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More rallies against rubber

More rallies against rubber

Police threaten villagers from Kampong Speu province during a protest outside the provincial court in March of 2010. Over 2,000 families were affected by a land concession granted to CPP senator Ly Yong Phat in Omlaing commune, in Kampong Speu province’s Thpong district.

More than 300 villagers from Kampong Cham province’s Chamkar Leu, Memot, and Stung Trang districts gathered in Phnom Penh on Friday to protest against a plan to relocate them from their land in order to make way for rubber plantations.

The villagers contend they have lived on the land in question since 1979.  

They urged Prime Minister Hun Sen to intervene on their behalf against three companies allegedly behind the plan.

One of the companies has been identified as tycoon An Marady’s Chamkar Leu Rubber Plantation. The other two are said to be tycoon Long Sreng’s Memot and Stung Trang rubber plantations.  

Friday was the second consecutive day that villagers from Chamkar Leu district’s Bos Khnor and Ta Ong communes protested against the Chamkar Leu Rubber Plantation.

One hundred and fifty villagers gathered in Freedom Park the day before to voice opposition to the palns.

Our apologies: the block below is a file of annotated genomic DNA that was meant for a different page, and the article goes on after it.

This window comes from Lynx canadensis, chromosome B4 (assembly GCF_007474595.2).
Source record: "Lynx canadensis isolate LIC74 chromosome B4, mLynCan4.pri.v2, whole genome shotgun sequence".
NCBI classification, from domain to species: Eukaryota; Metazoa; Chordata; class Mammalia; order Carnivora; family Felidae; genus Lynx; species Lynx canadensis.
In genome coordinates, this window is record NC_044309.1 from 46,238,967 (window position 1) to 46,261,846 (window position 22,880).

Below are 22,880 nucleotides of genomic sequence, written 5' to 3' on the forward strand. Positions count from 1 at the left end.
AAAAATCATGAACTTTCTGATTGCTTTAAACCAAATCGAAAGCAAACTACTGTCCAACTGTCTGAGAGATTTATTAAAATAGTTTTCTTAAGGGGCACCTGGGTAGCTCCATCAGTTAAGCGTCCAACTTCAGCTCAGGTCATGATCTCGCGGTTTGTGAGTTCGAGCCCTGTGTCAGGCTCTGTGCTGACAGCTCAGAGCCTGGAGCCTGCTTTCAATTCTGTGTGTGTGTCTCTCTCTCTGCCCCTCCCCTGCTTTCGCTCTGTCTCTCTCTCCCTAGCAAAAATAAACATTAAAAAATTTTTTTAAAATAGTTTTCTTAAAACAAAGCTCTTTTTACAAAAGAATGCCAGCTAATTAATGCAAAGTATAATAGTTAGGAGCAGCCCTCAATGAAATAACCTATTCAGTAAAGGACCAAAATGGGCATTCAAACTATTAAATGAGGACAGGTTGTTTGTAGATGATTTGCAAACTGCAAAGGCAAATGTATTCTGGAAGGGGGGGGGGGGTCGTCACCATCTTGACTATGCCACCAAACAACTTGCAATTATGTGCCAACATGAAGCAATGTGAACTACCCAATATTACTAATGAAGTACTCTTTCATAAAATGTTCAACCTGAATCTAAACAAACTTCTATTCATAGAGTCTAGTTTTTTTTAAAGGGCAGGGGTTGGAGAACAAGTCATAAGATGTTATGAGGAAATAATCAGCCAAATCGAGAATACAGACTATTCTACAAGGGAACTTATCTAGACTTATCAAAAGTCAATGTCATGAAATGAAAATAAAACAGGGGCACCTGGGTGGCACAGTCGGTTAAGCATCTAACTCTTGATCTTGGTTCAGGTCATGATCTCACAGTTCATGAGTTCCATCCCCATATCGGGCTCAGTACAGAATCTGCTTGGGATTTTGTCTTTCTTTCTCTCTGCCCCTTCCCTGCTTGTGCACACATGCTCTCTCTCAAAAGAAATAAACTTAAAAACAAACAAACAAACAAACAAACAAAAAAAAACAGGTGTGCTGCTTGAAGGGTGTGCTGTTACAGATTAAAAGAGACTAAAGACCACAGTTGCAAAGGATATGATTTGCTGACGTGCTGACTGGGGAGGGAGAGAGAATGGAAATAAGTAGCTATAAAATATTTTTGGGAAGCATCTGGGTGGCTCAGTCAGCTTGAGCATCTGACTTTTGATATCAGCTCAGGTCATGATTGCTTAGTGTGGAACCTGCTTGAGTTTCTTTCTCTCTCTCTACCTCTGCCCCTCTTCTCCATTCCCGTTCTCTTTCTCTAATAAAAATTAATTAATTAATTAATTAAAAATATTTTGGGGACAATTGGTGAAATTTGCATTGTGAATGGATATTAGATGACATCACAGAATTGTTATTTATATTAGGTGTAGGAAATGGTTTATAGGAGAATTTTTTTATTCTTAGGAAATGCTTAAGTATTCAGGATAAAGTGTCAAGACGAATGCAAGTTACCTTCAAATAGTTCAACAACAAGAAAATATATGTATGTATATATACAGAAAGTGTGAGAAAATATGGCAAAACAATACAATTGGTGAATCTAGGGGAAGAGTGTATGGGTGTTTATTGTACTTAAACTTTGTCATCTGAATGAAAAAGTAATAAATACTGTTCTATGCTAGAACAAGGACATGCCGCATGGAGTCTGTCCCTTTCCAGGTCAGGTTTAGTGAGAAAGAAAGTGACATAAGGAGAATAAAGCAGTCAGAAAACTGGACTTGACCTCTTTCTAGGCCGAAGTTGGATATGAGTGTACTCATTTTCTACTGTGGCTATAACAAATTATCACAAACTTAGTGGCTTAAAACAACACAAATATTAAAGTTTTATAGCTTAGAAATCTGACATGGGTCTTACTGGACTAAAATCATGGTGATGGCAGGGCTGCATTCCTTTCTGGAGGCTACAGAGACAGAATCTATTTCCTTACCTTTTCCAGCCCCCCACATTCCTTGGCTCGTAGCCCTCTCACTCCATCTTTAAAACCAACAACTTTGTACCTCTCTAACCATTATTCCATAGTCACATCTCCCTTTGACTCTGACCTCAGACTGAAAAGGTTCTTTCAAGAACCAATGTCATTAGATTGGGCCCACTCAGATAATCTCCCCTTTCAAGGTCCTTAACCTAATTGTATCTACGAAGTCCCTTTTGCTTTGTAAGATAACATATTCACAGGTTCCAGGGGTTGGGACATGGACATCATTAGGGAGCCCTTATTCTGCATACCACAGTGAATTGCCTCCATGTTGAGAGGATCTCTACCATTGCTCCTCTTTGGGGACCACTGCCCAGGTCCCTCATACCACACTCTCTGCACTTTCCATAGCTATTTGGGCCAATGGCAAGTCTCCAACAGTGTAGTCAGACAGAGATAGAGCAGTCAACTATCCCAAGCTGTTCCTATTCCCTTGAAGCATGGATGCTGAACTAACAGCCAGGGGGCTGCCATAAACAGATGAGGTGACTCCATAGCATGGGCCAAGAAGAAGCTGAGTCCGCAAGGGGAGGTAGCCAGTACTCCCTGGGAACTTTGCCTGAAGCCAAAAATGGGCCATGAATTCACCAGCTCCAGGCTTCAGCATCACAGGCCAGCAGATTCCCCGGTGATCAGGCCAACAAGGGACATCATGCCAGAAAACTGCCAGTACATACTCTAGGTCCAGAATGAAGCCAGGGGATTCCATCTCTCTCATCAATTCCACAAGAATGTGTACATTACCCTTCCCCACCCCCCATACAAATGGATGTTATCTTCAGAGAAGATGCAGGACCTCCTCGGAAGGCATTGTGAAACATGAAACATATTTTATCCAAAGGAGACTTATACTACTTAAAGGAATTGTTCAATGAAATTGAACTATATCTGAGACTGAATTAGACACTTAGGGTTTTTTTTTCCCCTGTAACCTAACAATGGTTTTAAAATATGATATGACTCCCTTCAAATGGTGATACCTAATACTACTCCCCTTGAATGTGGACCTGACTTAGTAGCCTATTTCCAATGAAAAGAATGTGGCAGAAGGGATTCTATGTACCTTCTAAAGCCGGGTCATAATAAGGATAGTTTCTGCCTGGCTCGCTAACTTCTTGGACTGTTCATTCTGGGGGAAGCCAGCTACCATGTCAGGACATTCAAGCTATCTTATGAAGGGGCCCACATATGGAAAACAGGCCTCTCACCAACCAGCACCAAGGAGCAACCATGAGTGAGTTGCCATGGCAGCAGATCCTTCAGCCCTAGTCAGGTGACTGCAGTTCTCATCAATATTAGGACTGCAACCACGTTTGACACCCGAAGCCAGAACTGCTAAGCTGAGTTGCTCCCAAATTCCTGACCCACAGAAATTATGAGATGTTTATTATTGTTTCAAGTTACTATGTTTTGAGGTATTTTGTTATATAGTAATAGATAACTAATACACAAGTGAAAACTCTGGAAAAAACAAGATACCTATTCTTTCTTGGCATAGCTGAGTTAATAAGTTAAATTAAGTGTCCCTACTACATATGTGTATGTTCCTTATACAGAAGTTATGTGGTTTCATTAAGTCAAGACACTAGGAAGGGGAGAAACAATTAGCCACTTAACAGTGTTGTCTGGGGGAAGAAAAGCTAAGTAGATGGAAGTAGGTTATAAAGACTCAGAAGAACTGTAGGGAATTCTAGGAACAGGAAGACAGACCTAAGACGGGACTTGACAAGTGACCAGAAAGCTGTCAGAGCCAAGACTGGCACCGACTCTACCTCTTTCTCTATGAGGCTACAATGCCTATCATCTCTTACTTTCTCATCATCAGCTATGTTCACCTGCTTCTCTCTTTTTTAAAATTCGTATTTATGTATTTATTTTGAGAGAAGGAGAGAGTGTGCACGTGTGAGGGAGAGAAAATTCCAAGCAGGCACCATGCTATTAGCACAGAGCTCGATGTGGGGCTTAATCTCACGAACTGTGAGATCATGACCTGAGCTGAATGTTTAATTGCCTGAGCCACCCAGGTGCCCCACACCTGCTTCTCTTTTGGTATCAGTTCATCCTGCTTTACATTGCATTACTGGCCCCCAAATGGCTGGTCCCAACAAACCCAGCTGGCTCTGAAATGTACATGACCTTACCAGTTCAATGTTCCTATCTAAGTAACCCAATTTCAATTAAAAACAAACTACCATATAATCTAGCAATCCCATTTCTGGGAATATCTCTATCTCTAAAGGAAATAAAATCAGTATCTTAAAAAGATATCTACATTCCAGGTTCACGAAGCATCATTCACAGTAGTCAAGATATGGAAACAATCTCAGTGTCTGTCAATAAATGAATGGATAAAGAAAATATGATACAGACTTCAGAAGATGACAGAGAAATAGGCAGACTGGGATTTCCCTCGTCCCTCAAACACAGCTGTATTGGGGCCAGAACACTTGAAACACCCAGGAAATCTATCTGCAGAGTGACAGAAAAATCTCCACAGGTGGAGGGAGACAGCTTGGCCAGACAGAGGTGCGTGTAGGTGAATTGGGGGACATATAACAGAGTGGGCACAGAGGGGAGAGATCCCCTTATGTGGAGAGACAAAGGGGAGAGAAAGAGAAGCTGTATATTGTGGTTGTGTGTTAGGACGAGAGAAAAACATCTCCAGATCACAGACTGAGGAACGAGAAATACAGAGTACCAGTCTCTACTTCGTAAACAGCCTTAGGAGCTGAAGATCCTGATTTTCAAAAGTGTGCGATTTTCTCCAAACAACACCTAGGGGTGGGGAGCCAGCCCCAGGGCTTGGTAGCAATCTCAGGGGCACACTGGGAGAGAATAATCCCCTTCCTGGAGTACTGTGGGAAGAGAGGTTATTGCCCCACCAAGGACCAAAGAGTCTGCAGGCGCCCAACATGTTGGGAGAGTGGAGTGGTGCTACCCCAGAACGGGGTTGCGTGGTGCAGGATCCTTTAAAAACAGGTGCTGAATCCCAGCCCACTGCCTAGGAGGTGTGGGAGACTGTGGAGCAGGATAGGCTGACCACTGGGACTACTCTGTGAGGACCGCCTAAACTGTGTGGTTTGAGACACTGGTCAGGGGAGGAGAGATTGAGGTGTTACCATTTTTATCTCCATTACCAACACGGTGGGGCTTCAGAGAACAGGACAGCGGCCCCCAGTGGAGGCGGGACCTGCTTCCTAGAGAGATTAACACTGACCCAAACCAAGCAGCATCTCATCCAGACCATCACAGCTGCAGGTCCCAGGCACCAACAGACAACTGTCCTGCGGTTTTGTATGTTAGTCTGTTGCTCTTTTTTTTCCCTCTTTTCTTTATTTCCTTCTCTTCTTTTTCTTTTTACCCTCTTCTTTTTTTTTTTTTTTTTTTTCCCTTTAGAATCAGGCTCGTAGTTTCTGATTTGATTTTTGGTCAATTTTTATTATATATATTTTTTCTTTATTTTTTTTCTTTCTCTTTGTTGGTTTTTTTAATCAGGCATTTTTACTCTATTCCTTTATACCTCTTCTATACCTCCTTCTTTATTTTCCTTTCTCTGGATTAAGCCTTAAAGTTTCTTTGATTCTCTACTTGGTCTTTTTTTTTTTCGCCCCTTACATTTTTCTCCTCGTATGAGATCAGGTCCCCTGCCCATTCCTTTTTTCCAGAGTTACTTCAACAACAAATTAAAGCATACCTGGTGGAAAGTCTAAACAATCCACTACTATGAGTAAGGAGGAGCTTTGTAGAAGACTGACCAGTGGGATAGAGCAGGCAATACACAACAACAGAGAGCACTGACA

Staff from Chamkar Leu Rubber Plantation had asked families in three villages in Bos Khnor and Ta Ong communes to accept new 10 by 20 metre plots and US$600 in compensation for relocating to a new site, protester Srun Touch, 52, said.  However, the new sites lacked necessary infrastructure, including roads and a school.

Meanwhile, staff from Memot Rubber Plantation had asked families in Tramoung commune to accept new 4 by 11 metre plots of land and US$600 in exchange for relocating, commune chief Vinh Ny said. 

While these plots were smaller than those offered by Chamkar Leu Rubber plantation, Vinh Ny said the company was nearly finished building the necessary infrastructure for the new village, including
roads, a school, and a market.  

Vinh Ny said that so far, about 60 to 70 percent of the villagers had accepted the company’s offer. “Some villagers have volunteered to leave in accordance with the company’s policy,” he said.
Those that have not accepted the offer say they just want to remain on their land.

“We do not want anything from the companies.  All we want is to live in our current village,” said Un Si Cheng, 52, from Memot district’s Tramoung commune.

According to documents received by the Post, in March 2008 the government gave 9,121 hectares in Memot district to Memot Rubber Plantation.  However, this did not include the protesting villagers’ land.  Instead, the land granted to Memot Rubber Plantation went around those villages.

A cabinet official visited Freedom Park and told the villagers to return to their homes, promising to inform them of Hun Sen’s decision.


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